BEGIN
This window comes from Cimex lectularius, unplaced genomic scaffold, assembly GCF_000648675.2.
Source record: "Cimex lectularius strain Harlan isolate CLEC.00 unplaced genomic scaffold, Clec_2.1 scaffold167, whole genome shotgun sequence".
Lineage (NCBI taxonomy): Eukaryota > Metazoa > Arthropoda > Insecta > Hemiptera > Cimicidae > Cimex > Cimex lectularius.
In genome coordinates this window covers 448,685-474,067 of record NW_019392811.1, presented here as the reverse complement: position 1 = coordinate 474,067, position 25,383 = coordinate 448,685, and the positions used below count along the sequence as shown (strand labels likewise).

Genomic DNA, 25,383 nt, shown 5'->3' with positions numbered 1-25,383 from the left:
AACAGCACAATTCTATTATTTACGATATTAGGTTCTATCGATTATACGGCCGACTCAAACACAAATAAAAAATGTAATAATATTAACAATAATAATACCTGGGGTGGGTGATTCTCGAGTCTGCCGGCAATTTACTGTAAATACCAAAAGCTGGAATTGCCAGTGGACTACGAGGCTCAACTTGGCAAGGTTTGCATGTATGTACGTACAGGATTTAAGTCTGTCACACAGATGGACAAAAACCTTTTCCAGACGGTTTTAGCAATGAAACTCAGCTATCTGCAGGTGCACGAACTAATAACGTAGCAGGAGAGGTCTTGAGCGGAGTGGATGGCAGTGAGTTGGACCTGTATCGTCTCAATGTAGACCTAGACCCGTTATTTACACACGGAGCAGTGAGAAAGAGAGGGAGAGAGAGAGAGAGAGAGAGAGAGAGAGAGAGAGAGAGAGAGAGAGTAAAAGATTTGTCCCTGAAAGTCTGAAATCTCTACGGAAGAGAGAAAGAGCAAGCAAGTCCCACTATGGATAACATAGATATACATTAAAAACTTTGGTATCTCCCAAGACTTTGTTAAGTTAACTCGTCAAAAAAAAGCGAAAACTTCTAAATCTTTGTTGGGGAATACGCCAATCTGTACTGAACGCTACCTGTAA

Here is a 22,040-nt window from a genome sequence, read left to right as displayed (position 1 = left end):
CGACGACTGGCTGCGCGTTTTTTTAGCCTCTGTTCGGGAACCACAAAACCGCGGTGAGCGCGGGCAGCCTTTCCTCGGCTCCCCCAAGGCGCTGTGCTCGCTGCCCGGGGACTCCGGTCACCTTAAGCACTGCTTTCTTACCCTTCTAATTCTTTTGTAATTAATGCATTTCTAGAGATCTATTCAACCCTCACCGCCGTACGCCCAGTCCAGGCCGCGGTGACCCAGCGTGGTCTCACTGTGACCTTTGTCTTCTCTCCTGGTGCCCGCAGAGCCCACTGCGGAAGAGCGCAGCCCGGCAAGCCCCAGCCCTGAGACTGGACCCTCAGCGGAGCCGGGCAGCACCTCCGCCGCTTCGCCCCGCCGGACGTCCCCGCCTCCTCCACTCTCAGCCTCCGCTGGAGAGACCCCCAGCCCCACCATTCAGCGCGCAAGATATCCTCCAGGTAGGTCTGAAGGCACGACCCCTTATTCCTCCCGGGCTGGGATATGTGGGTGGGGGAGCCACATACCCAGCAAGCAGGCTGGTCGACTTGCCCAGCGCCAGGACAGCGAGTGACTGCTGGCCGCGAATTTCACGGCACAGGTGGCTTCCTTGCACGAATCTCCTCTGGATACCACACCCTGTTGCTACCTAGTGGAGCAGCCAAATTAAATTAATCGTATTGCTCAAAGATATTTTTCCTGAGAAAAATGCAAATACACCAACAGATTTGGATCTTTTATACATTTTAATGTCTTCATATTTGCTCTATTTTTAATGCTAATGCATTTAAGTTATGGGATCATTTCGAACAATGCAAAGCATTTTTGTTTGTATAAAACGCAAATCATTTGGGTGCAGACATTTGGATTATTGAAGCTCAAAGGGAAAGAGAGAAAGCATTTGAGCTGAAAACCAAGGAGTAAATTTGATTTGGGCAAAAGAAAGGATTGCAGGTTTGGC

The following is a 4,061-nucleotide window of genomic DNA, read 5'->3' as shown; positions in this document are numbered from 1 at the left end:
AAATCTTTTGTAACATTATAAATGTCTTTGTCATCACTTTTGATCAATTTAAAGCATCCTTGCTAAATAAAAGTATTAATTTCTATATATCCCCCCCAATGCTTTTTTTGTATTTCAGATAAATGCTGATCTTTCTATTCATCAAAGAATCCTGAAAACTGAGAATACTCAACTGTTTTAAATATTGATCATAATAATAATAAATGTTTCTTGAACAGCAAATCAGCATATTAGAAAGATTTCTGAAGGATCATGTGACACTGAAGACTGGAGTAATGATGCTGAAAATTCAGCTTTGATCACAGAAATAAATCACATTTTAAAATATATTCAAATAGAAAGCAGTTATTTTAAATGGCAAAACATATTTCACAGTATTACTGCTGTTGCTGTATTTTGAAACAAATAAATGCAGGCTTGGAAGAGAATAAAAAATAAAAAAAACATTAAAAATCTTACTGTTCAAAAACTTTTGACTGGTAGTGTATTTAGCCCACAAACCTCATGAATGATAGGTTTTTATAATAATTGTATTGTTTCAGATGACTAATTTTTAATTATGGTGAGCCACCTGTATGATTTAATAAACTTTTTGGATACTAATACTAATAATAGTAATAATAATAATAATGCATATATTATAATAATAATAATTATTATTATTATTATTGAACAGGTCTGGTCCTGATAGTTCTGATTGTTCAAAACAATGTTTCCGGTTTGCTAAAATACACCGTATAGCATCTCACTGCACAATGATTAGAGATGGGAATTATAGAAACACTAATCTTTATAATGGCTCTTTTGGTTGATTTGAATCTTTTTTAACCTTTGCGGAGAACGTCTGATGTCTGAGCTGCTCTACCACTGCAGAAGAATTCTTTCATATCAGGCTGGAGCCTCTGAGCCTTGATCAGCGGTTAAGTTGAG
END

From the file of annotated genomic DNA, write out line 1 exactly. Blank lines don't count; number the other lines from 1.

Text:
This window comes from Cimex lectularius, unplaced genomic scaffold, assembly GCF_000648675.2.